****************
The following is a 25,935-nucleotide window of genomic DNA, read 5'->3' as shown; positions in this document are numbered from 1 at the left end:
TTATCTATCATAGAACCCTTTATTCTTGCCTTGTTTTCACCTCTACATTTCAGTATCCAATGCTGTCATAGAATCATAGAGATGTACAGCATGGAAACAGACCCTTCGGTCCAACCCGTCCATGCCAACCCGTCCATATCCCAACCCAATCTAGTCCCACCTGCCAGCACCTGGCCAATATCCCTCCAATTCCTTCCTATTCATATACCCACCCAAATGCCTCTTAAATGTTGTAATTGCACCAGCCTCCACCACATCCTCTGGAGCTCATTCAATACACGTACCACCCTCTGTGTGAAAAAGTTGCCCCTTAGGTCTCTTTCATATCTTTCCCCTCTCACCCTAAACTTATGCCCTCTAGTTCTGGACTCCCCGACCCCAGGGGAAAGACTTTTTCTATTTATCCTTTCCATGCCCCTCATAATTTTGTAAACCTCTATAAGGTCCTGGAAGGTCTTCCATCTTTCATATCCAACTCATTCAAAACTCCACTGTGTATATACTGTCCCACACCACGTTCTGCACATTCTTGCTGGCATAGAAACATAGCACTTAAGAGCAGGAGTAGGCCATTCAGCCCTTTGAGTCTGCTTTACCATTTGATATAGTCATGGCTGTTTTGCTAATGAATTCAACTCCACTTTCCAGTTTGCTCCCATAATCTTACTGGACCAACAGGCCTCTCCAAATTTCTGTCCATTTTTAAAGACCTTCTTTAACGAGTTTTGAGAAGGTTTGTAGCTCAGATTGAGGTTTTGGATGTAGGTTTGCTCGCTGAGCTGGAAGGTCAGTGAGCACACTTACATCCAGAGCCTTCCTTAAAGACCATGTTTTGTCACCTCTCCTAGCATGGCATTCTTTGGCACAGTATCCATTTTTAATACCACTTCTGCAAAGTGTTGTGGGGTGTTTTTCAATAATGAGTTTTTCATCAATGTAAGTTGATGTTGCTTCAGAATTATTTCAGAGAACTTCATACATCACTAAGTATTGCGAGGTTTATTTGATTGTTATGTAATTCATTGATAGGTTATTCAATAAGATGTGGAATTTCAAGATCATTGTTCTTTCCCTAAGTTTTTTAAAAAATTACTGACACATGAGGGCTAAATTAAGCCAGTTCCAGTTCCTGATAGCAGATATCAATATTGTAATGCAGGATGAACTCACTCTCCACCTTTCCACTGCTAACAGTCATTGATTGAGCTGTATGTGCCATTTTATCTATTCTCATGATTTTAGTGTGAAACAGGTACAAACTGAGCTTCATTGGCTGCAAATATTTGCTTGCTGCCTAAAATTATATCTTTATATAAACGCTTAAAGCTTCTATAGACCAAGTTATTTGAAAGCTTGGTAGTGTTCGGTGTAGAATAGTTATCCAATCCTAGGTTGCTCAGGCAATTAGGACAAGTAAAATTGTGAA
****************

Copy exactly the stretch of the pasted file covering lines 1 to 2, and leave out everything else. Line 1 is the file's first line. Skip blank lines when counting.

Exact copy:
The following is a 25,935-nucleotide window of genomic DNA, read 5'->3' as shown; positions in this document are numbered from 1 at the left end:
TTATCTATCATAGAACCCTTTATTCTTGCCTTGTTTTCACCTCTACATTTCAGTATCCAATGCTGTCATAGAATCATAGAGATGTACAGCATGGAAACAGACCCTTCGGTCCAACCCGTCCATGCCAACCCGTCCATATCCCAACCCAATCTAGTCCCACCTGCCAGCACCTGGCCAATATCCCTCCAATTCCTTCCTATTCATATACCCACCCAAATGCCTCTTAAATGTTGTAATTGCACCAGCCTCCACCACATCCTCTGGAGCTCATTCAATACACGTACCACCCTCTGTGTGAAAAAGTTGCCCCTTAGGTCTCTTTCATATCTTTCCCCTCTCACCCTAAACTTATGCCCTCTAGTTCTGGACTCCCCGACCCCAGGGGAAAGACTTTTTCTATTTATCCTTTCCATGCCCCTCATAATTTTGTAAACCTCTATAAGGTCCTGGAAGGTCTTCCATCTTTCATATCCAACTCATTCAAAACTCCACTGTGTATATACTGTCCCACACCACGTTCTGCACATTCTTGCTGGCATAGAAACATAGCACTTAAGAGCAGGAGTAGGCCATTCAGCCCTTTGAGTCTGCTTTACCATTTGATATAGTCATGGCTGTTTTGCTAATGAATTCAACTCCACTTTCCAGTTTGCTCCCATAATCTTACTGGACCAACAGGCCTCTCCAAATTTCTGTCCATTTTTAAAGACCTTCTTTAACGAGTTTTGAGAAGGTTTGTAGCTCAGATTGAGGTTTTGGATGTAGGTTTGCTCGCTGAGCTGGAAGGTCAGTGAGCACACTTACATCCAGAGCCTTCCTTAAAGACCATGTTTTGTCACCTCTCCTAGCATGGCATTCTTTGGCACAGTATCCATTTTTAATACCACTTCTGCAAAGTGTTGTGGGGTGTTTTTCAATAATGAGTTTTTCATCAATGTAAGTTGATGTTGCTTCAGAATTATTTCAGAGAACTTCATACATCACTAAGTATTGCGAGGTTTATTTGATTGTTATGTAATTCATTGATAGGTTATTCAATAAGATGTGGAATTTCAAGATCATTGTTCTTTCCCTAAGTTTTTTAAAAAATTACTGACACATGAGGGCTAAATTAAGCCAGTTCCAGTTCCTGATAGCAGATATCAATATTGTAATGCAGGATGAACTCACTCTCCACCTTTCCACTGCTAACAGTCATTGATTGAGCTGTATGTGCCATTTTATCTATTCTCATGATTTTAGTGTGAAACAGGTACAAACTGAGCTTCATTGGCTGCAAATATTTGCTTGCTGCCTAAAATTATATCTTTATATAAACGCTTAAAGCTTCTATAGACCAAGTTATTTGAAAGCTTGGTAGTGTTCGGTGTAGAATAGTTATCCAATCCTAGGTTGCTCAGGCAATTAGGACAAGTAAAATTGTGAA